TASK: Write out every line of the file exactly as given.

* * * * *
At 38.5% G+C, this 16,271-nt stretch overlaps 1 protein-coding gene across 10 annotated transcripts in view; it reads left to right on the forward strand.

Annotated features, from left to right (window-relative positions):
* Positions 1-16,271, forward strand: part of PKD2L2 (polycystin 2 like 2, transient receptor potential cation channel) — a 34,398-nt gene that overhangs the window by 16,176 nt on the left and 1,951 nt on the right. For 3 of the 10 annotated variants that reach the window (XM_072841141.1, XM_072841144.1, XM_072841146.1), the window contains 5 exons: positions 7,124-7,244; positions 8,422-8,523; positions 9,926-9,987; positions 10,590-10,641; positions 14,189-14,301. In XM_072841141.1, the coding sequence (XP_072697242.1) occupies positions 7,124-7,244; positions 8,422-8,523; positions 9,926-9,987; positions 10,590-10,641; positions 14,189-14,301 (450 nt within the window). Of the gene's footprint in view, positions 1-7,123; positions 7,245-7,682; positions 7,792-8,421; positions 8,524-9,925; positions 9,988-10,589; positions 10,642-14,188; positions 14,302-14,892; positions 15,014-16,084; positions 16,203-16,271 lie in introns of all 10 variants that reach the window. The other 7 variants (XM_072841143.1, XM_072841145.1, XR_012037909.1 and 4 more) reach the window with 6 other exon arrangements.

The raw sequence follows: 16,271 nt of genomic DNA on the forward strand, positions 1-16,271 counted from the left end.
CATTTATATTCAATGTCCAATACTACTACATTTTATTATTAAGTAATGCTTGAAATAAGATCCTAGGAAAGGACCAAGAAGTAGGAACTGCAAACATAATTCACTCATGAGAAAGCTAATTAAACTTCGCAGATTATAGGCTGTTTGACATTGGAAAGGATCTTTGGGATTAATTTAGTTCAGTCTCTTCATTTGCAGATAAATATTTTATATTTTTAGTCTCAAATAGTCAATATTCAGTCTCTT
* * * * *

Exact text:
At 38.5% G+C, this 16,271-nt stretch overlaps 1 protein-coding gene across 10 annotated transcripts in view; it reads left to right on the forward strand.

Annotated features, from left to right (window-relative positions):
* Positions 1-16,271, forward strand: part of PKD2L2 (polycystin 2 like 2, transient receptor potential cation channel) — a 34,398-nt gene that overhangs the window by 16,176 nt on the left and 1,951 nt on the right. For 3 of the 10 annotated variants that reach the window (XM_072841141.1, XM_072841144.1, XM_072841146.1), the window contains 5 exons: positions 7,124-7,244; positions 8,422-8,523; positions 9,926-9,987; positions 10,590-10,641; positions 14,189-14,301. In XM_072841141.1, the coding sequence (XP_072697242.1) occupies positions 7,124-7,244; positions 8,422-8,523; positions 9,926-9,987; positions 10,590-10,641; positions 14,189-14,301 (450 nt within the window). Of the gene's footprint in view, positions 1-7,123; positions 7,245-7,682; positions 7,792-8,421; positions 8,524-9,925; positions 9,988-10,589; positions 10,642-14,188; positions 14,302-14,892; positions 15,014-16,084; positions 16,203-16,271 lie in introns of all 10 variants that reach the window. The other 7 variants (XM_072841143.1, XM_072841145.1, XR_012037909.1 and 4 more) reach the window with 6 other exon arrangements.

The raw sequence follows: 16,271 nt of genomic DNA on the forward strand, positions 1-16,271 counted from the left end.
CATTTATATTCAATGTCCAATACTACTACATTTTATTATTAAGTAATGCTTGAAATAAGATCCTAGGAAAGGACCAAGAAGTAGGAACTGCAAACATAATTCACTCATGAGAAAGCTAATTAAACTTCGCAGATTATAGGCTGTTTGACATTGGAAAGGATCTTTGGGATTAATTTAGTTCAGTCTCTTCATTTGCAGATAAATATTTTATATTTTTAGTCTCAAATAGTCAATATTCAGTCTCTT